• 〈Let's Make Unix Not Suck〉 (1999), by Miguel De Icaza. At: primates.ximian.com
Miguel de Icazaw is the man behind Linux's Gnome project and Mono project. This article is written in the era when unixes do not really have a desktop or any concept of coherent development framework. It was controversial.
• 《Code Complete: A Practical Handbook of Software Construction》, by Steve C McConnell amazon.
Throw away all your Design Patterns or eXtreme Programming books. If you want a scientific book on software development analysis, read this book instead.
Steve McConnellw. «a author of many software engineering textbooks including Code Complete, Rapid Development, and Software Estimation. In 1998, McConnell was named as one of the three most influential people in the software industry by Software Development Magazine, along with Bill Gates and Linus Torvalds.»

Then call “title-bracket-to-html-tag”. It will generate a output on a separate pane showing you all the changed items. Here's the output:

Let's Make Unix Not Suck
Skin Cancer
Go To Statement Considered Harmful
Will it rot my students' brains if they use Mathematica?
Optimization: Your Worst Enemy
Java: Slow, ugly and irrelevant
Extreme Programming Explained
The Rise of “Worse is Better”
The Rise of “Worse is Better”
Defective C++
Code Complete: A Practical Handbook of Software Construction
The Unix-Hater's handbook

Showing the changed items is important, because your text may have a mis-matched bracket. You have have a quick glance in the output and know if something is incorrect. This is also why keyboard macros isn't a good solution here.

Here's a short explanation of the code.

  • Do a repeated find replace using “while”, and “search-forward-regexp” and “replace-match”.
  • For each occurance, also put the title into a list. (so later on we can do a report on changed item)
  • Then, use a temp buffer to print the changed item. (use “with-output-to-temp-buffer”)

All the functions in this code are very basic and is frequently used for text processing jobs. You can just use this function as a template to write your own.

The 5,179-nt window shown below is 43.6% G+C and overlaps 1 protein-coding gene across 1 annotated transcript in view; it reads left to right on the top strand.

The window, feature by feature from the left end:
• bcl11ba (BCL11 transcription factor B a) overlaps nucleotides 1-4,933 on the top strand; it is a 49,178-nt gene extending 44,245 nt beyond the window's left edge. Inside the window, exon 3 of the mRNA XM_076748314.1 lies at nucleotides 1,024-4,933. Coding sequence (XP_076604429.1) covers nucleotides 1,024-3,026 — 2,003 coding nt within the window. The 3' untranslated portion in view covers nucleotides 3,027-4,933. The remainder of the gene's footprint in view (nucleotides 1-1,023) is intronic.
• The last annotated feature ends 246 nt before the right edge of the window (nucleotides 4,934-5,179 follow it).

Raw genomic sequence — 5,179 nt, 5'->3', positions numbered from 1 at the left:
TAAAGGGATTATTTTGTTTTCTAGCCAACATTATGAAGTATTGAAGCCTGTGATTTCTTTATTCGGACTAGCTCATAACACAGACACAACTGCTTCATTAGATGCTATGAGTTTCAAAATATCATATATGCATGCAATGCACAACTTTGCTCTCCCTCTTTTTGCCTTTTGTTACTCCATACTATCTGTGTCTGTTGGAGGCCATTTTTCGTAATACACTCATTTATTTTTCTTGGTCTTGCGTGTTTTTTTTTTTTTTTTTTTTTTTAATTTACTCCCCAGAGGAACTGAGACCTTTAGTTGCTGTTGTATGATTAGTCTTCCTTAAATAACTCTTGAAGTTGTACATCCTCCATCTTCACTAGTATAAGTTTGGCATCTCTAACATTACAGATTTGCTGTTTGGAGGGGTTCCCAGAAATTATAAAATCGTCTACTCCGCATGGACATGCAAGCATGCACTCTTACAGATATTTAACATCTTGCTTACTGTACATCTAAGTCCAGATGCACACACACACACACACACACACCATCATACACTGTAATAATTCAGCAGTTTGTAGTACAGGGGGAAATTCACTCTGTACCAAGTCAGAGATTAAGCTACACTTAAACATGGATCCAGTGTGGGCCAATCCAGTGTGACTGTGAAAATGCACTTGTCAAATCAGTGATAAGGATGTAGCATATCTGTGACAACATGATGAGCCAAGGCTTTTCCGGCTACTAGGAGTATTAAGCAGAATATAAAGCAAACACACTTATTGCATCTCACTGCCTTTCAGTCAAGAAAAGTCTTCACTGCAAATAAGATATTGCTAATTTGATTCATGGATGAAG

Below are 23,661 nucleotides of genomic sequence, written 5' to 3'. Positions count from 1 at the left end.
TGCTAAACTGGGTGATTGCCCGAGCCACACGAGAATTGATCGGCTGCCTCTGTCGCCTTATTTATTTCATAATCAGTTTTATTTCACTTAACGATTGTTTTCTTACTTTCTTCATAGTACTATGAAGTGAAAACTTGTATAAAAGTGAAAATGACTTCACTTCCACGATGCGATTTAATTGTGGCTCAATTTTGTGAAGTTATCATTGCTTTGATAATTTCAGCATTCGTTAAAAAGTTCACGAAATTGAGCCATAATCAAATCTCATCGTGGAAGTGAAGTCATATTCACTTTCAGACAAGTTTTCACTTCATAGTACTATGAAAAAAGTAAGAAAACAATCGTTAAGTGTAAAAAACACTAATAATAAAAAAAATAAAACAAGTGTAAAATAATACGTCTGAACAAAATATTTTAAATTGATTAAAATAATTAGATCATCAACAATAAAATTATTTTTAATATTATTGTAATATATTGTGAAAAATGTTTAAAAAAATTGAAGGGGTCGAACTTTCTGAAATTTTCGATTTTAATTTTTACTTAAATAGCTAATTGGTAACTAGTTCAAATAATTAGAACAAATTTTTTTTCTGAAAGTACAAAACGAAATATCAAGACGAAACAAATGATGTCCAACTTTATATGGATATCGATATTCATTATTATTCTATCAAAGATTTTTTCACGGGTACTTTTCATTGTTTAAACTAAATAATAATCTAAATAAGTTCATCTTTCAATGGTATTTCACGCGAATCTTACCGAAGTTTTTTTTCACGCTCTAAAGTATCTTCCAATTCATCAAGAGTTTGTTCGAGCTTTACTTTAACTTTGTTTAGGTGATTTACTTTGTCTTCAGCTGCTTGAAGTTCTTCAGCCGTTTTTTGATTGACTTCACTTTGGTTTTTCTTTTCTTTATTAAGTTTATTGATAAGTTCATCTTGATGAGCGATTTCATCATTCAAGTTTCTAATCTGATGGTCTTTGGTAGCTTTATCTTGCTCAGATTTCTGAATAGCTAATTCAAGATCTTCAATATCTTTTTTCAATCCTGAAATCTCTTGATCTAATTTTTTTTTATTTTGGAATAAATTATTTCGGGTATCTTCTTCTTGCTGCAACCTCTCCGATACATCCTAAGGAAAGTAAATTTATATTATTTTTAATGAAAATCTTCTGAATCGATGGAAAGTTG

(The book list above are from: The Tech Geekers and Software Engineering.)


CSS Compressor

This find replace is useful in many situations. For example, you know how webmasters often need to compact javascript or CSS code, so the file size becomes smaller and decrease page load time? There are many libraries and tools to do that for js and css . With emacs, you can have a lisp function that does a simple code compacting by just find replace. For example, here's my CSS compactor:

(defun compact-css-region ()
  "Remove unnecessary whitespaces of CSS source code in region.
CSS is Cascading Style Sheet.
WARNING: not bullet proof. Only does a simple compression by find replace."
(let (mystr p1 p2)
(setq p1 (region-beginning))
(setq p2 (region-end))
(setq mystr (buffer-substring p1 p2))
(setq mystr (replace-regexp-pairs-in-string mystr '(["  +" " "])))
(setq mystr (replace-pairs-in-string mystr
["\n" ""]
[" /* " "/*"]
[" */ " "*/"]
[" {" "{"]
["{ " "{"]
["; " ";"]
[": " ":"]

[";}" "}"]
["}" "}\n"]

(delete-region p1 p2)
(insert mystr)

With that, a button compress can compact your code. (See: How to Define Keyboard Shortcuts in Emacs.) You can easily modify the code so it does un-compact or works on whole buffer, or output to a new file.

The code above uses a elisp library “xfrp_find_replace_pairs.el” so the elisp code itself is more compact and readable (See: How to Replace Multiple String Pairs in Emacs Lisp Buffer.), but it is not necessary. You can just use the “while” loop with “search-forward-regexp” like before.

For another application, see: Multiple Find/Replace Pairs on File with Emacs Lisp.

Another different use, but essentially same technique of find and replace, is to turn a plain text table into a html table. See: Emacs Lisp: How to Write a make-html-table Command.

Emacs is beautiful!